Of all the complicated episodes of Cuba-U.S. history over the past 55 years, perhaps none is sadder than the organized exodus of more than 14,000 children from Cuba to the United States that occurred between late 1960 and the fall of 1962.
Dubbed “Operation Peter Pan,” (Pedro Pan) the migration of the unaccompanied children was spearheaded by Cuban parents who, fearing Fidel Castro and his rhetoric of revolution, sent their children to the United States.
The operation was sponsored by the Catholic Welfare Bureau, which worked with the U.S. Department of State to have visa requirements waived.
While about half of the children were met and then cared for by relatives or family friends, the others were put into the care of the Catholic Welfare Bureau, which placed them in temporary shelters and then assigned them to homes in more than 30 states.
Many of the children were eventually reunited with their parents, but some were not. And some, although eventually reunited, bear emotional scars that will affect them forever.
Roberto Rodríguez Díaz is among them.
Rodríguez was 11 years old at the time he was sent to the U.S. by his parents. After arriving, he cycled through a series of camps and a foster home in Florida before being sent to a Texas reformatory, the latter, he says, after attempting to report that he had been sexually abused by the director of one of the camps.
The violations weren’t just sexual, however, and they weren’t uncommon. According to Rodríguez, many children in the camps were given psychotropic medication to make them “controllable.”
Kids who ended up in sponsor families didn’t necessarily fare better. In his case, Rodríguez claims his foster family simply went to their parish in Pompano Beach, Florida, to ask for a Cuban child, “just like they’d ask for bread,” he says.
He states that the families were not subject to background checks of any sort and, he says, “we (Cuban children) were turned into slaves because they made us work for them….”
Rodríguez’s report isn’t an isolated one. In an episode about Pedro Pan broadcast on Latino USA earlier this year, Nena Torres, a Latino Studies professor at The University of Illinois at Chicago, talked about her own experiences as a Pedro Pan child, as well as what she learned about the experiences of other Pedro Pan kids, including those who were sexually abused, while interviewing them years later.
Famous Cuban artist Ana Mendieta, herself a Pedro Pan child, is quoted in the broadcast , saying that, like Rodríguez, she and her sister were treated like “the help” by the German family who took them in.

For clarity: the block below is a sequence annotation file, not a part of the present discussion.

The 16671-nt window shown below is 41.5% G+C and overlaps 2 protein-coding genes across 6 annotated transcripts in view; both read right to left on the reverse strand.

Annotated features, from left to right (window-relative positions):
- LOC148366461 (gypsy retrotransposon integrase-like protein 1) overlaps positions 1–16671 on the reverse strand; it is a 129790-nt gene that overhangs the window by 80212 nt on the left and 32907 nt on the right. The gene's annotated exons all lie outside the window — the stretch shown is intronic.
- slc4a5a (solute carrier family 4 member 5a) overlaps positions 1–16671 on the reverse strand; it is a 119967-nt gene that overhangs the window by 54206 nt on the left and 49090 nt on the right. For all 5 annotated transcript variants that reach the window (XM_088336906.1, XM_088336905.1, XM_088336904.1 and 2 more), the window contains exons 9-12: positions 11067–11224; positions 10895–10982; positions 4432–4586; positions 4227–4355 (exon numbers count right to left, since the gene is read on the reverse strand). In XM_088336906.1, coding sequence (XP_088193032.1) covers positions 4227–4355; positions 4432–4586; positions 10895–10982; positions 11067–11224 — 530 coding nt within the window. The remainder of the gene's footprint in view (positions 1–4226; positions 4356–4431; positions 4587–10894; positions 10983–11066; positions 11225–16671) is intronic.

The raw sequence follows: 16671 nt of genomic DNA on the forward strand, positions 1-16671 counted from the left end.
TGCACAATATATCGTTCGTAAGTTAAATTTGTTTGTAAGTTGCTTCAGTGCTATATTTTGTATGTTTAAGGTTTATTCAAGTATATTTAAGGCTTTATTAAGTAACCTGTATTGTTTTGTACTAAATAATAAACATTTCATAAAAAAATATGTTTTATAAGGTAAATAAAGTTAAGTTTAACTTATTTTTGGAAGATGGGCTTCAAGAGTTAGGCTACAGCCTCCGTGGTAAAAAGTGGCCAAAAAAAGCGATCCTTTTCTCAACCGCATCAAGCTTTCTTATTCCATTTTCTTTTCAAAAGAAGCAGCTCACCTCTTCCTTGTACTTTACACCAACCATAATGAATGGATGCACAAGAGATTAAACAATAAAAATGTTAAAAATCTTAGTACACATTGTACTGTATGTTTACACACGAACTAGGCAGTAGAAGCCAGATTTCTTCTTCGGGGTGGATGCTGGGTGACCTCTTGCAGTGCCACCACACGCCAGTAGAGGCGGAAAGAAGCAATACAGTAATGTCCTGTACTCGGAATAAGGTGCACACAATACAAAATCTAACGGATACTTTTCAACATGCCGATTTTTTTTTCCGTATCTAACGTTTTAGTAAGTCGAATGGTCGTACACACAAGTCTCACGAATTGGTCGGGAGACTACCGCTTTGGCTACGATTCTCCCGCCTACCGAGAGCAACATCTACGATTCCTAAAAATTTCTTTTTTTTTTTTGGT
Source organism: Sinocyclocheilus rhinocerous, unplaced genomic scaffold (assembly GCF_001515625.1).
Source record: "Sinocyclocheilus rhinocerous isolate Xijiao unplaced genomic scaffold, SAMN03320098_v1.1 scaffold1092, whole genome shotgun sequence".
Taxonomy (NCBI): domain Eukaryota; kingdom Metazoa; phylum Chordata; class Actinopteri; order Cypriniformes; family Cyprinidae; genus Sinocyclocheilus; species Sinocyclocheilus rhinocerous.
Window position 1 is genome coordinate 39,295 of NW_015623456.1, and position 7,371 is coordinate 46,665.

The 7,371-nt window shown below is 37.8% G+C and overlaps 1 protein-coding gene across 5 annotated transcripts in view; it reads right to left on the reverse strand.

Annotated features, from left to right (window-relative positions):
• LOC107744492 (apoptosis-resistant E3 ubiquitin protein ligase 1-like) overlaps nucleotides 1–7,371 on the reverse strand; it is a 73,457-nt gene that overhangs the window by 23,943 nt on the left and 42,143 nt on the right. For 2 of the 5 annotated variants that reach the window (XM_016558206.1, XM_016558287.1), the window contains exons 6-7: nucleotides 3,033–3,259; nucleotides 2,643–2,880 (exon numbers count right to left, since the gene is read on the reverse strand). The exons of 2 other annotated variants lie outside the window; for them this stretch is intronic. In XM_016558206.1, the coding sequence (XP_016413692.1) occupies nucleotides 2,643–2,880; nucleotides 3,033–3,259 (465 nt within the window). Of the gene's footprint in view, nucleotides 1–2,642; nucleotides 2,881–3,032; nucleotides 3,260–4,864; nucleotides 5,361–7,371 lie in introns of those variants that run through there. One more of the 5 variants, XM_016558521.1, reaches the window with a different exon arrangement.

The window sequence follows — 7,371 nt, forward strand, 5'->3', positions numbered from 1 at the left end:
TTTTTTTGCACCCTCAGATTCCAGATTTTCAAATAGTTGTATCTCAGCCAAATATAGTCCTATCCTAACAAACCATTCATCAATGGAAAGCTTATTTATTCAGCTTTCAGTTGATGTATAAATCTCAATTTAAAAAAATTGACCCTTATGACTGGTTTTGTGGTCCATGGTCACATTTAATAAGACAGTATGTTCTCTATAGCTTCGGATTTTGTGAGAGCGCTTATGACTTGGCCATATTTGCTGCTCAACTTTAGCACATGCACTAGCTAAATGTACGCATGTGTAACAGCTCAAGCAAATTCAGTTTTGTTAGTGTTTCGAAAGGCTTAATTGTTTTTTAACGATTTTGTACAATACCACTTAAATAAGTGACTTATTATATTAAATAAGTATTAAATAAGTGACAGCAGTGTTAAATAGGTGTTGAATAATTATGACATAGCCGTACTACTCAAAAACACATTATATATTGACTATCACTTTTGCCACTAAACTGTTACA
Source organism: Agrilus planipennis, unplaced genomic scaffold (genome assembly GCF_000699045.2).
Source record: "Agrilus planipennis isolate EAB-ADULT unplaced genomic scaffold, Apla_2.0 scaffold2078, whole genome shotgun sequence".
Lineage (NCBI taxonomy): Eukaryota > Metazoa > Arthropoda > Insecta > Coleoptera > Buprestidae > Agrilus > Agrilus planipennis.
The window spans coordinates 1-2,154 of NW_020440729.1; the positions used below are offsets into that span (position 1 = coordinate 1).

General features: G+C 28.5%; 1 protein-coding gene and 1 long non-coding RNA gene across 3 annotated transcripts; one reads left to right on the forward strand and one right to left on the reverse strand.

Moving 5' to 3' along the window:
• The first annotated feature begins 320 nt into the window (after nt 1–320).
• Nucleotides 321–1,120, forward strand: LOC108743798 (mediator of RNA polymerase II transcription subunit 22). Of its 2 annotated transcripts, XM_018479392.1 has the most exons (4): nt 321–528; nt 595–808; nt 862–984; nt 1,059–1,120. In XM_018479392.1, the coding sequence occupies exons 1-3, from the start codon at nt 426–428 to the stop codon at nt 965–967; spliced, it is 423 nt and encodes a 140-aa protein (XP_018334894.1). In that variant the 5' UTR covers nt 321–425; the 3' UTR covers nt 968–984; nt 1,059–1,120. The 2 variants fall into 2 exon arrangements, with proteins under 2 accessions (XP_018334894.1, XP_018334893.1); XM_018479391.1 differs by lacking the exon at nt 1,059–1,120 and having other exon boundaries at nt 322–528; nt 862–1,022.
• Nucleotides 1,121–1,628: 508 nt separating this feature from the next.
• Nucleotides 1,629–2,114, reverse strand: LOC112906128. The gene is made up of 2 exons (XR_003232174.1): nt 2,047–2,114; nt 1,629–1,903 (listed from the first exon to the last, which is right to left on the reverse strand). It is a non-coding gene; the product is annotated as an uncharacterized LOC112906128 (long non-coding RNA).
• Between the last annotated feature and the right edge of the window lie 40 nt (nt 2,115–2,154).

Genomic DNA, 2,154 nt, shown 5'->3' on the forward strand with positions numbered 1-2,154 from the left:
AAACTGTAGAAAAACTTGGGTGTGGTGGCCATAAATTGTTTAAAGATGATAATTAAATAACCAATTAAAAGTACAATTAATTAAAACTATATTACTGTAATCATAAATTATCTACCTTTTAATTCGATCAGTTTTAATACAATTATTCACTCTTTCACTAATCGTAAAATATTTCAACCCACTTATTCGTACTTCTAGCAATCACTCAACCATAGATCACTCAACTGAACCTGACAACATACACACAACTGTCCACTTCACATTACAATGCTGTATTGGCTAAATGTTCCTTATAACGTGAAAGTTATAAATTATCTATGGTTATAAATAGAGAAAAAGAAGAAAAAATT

The group Operation Pedro Pan, Inc., responded to the broadcast by saying that the total number of Pedro Pan kids who were abused was less than one percent. For Rodríguez, that’s hardly a comfort, especially since he was among that one percent.
He blames the Catholic Church for the abuse he and other Pedro Pan kids suffered, and that’s the reason why he’s spent the past several weeks devoted to seeking an audience with Pope Francis, who will arrive in Cuba later this week.
Why is he seeking a one-on-one meeting with Pope Francis? To ask that the pontiff issue an apology for the treatment of the Peter Pan kids.
Waiting for an apology
“The idea to contact the Holy Father came after hearing about (other) apologies he has given,” Rodríguez told Latin Correspondent, “and the changes he has made to bring the church into the 21st-century.”
Rodríguez believes Pope Francis cares about children and is concerned about the church’s problems with abuse, and he says that if he is able to speak with Pope Francis directly, he is confident a papal apology will ensue.
Rodríguez has been dogged in his pursuit, conducting hundreds of searches online, reaching out to people in Rome, and seeking audiences with high-ranking officials within the Catholic Church in Cuba “It has not been an easy road,” Rodríguez admits, saying that he has spoken to Cardinal Jaime Ortega and Monsignor Tumir in Havana to ask for their intervention.
Rodríguez, who returned to Cuba for the first time four years ago and who has written a book and made a documentary about his experiences (both titled “Coro de Silencio”), says that he has spoken to “many other Pedro Pans” who also want a papal apology. “It is all we have ever wanted,” he says.
“It will bring closure a moment of Cuban history that cannot be ignored.”